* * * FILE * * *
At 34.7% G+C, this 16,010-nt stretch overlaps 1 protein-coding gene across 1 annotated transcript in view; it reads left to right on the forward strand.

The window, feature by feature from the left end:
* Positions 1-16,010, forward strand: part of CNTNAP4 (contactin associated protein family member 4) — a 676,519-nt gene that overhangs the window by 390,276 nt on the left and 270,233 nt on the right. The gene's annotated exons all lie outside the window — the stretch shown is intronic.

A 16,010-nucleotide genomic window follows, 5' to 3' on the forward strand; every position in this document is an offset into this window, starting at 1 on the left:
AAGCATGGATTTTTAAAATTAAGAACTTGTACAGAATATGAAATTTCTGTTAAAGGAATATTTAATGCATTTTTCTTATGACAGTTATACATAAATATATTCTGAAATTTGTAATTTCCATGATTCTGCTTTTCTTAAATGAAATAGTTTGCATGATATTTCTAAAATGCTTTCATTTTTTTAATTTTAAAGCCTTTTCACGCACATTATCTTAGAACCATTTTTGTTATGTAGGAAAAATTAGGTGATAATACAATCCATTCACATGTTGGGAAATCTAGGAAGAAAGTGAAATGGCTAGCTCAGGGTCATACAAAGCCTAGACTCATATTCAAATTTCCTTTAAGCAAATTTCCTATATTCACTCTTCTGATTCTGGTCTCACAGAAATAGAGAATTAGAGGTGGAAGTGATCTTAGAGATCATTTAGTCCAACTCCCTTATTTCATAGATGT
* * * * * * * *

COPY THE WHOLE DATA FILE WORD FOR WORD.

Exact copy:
At 34.7% G+C, this 16,010-nt stretch overlaps 1 protein-coding gene across 1 annotated transcript in view; it reads left to right on the forward strand.

The window, feature by feature from the left end:
* Positions 1-16,010, forward strand: part of CNTNAP4 (contactin associated protein family member 4) — a 676,519-nt gene that overhangs the window by 390,276 nt on the left and 270,233 nt on the right. The gene's annotated exons all lie outside the window — the stretch shown is intronic.

A 16,010-nucleotide genomic window follows, 5' to 3' on the forward strand; every position in this document is an offset into this window, starting at 1 on the left:
AAGCATGGATTTTTAAAATTAAGAACTTGTACAGAATATGAAATTTCTGTTAAAGGAATATTTAATGCATTTTTCTTATGACAGTTATACATAAATATATTCTGAAATTTGTAATTTCCATGATTCTGCTTTTCTTAAATGAAATAGTTTGCATGATATTTCTAAAATGCTTTCATTTTTTTAATTTTAAAGCCTTTTCACGCACATTATCTTAGAACCATTTTTGTTATGTAGGAAAAATTAGGTGATAATACAATCCATTCACATGTTGGGAAATCTAGGAAGAAAGTGAAATGGCTAGCTCAGGGTCATACAAAGCCTAGACTCATATTCAAATTTCCTTTAAGCAAATTTCCTATATTCACTCTTCTGATTCTGGTCTCACAGAAATAGAGAATTAGAGGTGGAAGTGATCTTAGAGATCATTTAGTCCAACTCCCTTATTTCATAGATGT